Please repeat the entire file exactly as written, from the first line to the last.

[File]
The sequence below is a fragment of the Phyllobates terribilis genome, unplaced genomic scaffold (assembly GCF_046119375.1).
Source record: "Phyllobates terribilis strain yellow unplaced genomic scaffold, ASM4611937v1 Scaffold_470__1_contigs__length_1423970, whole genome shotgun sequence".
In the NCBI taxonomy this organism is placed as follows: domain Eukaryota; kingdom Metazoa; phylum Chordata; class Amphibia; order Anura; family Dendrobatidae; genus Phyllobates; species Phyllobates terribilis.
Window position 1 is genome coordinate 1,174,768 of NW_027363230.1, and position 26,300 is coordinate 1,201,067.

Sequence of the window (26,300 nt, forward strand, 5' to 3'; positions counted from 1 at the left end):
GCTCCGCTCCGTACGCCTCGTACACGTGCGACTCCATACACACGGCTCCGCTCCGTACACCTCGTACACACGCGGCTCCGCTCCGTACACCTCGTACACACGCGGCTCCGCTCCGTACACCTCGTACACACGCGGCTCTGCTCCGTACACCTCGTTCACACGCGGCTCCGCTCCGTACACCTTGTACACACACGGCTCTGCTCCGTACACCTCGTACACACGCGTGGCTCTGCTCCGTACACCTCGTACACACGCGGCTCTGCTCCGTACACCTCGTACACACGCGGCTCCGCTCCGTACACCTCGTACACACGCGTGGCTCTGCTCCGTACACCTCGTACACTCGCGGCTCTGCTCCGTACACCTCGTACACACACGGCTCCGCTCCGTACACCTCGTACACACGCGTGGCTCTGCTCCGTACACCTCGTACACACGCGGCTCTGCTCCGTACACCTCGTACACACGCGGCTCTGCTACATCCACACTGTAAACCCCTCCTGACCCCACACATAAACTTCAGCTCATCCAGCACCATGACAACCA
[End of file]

The sequence below is a fragment of the Phyllobates terribilis genome, unplaced genomic scaffold (assembly GCF_046119375.1).
Source record: "Phyllobates terribilis strain yellow unplaced genomic scaffold, ASM4611937v1 Scaffold_470__1_contigs__length_1423970, whole genome shotgun sequence".
In the NCBI taxonomy this organism is placed as follows: domain Eukaryota; kingdom Metazoa; phylum Chordata; class Amphibia; order Anura; family Dendrobatidae; genus Phyllobates; species Phyllobates terribilis.
Window position 1 is genome coordinate 1,174,768 of NW_027363230.1, and position 26,300 is coordinate 1,201,067.

Sequence of the window (26,300 nt, forward strand, 5' to 3'; positions counted from 1 at the left end):
GCTCCGCTCCGTACGCCTCGTACACGTGCGACTCCATACACACGGCTCCGCTCCGTACACCTCGTACACACGCGGCTCCGCTCCGTACACCTCGTACACACGCGGCTCCGCTCCGTACACCTCGTACACACGCGGCTCTGCTCCGTACACCTCGTTCACACGCGGCTCCGCTCCGTACACCTTGTACACACACGGCTCTGCTCCGTACACCTCGTACACACGCGTGGCTCTGCTCCGTACACCTCGTACACACGCGGCTCTGCTCCGTACACCTCGTACACACGCGGCTCCGCTCCGTACACCTCGTACACACGCGTGGCTCTGCTCCGTACACCTCGTACACTCGCGGCTCTGCTCCGTACACCTCGTACACACACGGCTCCGCTCCGTACACCTCGTACACACGCGTGGCTCTGCTCCGTACACCTCGTACACACGCGGCTCTGCTCCGTACACCTCGTACACACGCGGCTCTGCTACATCCACACTGTAAACCCCTCCTGACCCCACACATAAACTTCAGCTCATCCAGCACCATGACAACCA